Ronwyn North and Peter North, in their book “Managing Client Expectations and Professional Risk” (The North Report – available through the Nova Scotia Barristers’ Society Library), analyze risk management in relation to the legal profession.  They distinguish characteristics of negligence claims from the underlying causes of those claims, pointing out that if we are to manage risk we need to understand more clearly the underlying causes of claims.  The North Report identifies the following five underlying causes of claims:

  • Professional attitudes to engagement matters (Failure to manage the client relationship)
  • Failures in managing the legal issues
  • Failures in asking, listening and explaining (Communication Errors)
  • Exposure to simple oversight
  • Lack of a useable trail

Some of the common errors we see include the following:

Communications Errors

  • Failure to follow client’s instructions
  • Disputed instructions
  • Failure to obtain client’s consent or to inform client
  • Poor communication with client
  • Failure to document client instructions

Calendaring Errors

  • Failure to know or ascertain deadline correctly
  • Failure to calendar properly
  • Procrastination in performance of service or lack of follow up
  • Failure to react to calendar

So, how do you avoid errors?  The following is some useful advice:


  • Recognize conflicts
  • Run conflict checks at first contact – before your assistant sets an appointment, also when file opened and whenever a new party enters the case
  • Know who your client is – corporation/parent/child/spouse
  • Avoid representing parties with adverse or potentially adverse positions
  • Refer out to ILA
  • Be mindful of your fiduciary duties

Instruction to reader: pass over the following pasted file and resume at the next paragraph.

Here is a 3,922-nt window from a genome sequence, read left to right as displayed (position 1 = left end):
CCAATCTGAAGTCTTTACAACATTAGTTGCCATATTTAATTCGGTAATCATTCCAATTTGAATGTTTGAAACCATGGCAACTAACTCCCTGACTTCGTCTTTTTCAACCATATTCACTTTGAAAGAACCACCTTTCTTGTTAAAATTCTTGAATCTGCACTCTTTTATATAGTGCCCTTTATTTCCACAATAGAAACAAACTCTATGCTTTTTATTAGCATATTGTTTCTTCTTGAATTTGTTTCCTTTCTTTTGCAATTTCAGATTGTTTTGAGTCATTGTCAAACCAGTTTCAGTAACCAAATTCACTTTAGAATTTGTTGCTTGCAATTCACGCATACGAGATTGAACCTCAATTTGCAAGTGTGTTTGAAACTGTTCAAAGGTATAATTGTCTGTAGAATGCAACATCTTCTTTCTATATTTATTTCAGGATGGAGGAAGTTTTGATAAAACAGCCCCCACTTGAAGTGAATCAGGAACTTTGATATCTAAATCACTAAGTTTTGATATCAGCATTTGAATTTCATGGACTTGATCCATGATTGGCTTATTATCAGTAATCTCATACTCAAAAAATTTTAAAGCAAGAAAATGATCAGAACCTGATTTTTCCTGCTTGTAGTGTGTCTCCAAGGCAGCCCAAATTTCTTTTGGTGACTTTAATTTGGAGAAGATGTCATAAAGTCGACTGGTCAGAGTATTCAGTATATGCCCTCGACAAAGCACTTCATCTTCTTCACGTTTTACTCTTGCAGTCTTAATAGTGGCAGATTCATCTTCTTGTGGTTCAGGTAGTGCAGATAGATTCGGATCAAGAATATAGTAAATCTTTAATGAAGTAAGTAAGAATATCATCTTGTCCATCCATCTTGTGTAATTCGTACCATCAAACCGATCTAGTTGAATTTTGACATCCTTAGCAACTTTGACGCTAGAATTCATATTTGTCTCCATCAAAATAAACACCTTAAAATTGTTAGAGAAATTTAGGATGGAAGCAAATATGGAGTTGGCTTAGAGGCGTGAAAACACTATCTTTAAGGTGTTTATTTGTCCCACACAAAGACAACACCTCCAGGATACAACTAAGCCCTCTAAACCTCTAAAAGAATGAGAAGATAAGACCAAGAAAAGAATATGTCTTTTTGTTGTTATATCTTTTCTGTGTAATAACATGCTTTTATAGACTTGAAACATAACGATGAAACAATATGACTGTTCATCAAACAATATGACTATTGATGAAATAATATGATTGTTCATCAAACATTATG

• Be specific about results you expect
  • Communicate your expectations clearly. Be as specific as possible about the scope of the task, the extent to which the delegate has authority to make independent decisions, the form of the expected work product, the time by which you require the product and the extent to which deadlines are subject to further negotiations
  • Continue to keep active in the file; remain in contact with the client and delegate or team
  • Indicate all critical dates and time lines
  • Get a commitment on the completion date
  • Have a follow up system and a back-up plan in place
  • Delegate appropriately – follow up, seek confirmation – remember you have delegated, not abandoned the matter

Systems and Procedures

  • Review in detail with client all documents he or she is signing – provide documentation to client for review in advance of appointment
  • Establish a good checklist to take you step by step through a case – outline the time lines involved in those procedures
  • Keep checklists up to date and cover all steps of a case
  • Keep a checklist on each file
  • Pay attention to detail

Dangers leading to missed limitation periods

Checking the filing deadline as soon as you open your file and properly diarizing the date can help avoid a claim being filed against you. But here are some of the “dangers” you should be aware of in your practice that can lead to a limitation period slipping between the cracks:

  • staff departures or arrivals
  • transfer of files between lawyers at the firm
  • firm mergers
  • lawyer or staff absence
  • vacation
  • taking on more than you can handle

Paying particular attention to the firm’s systems during these times and learning to say “no” can help you avoid missing a limitation period and a claim for negligence filed against you.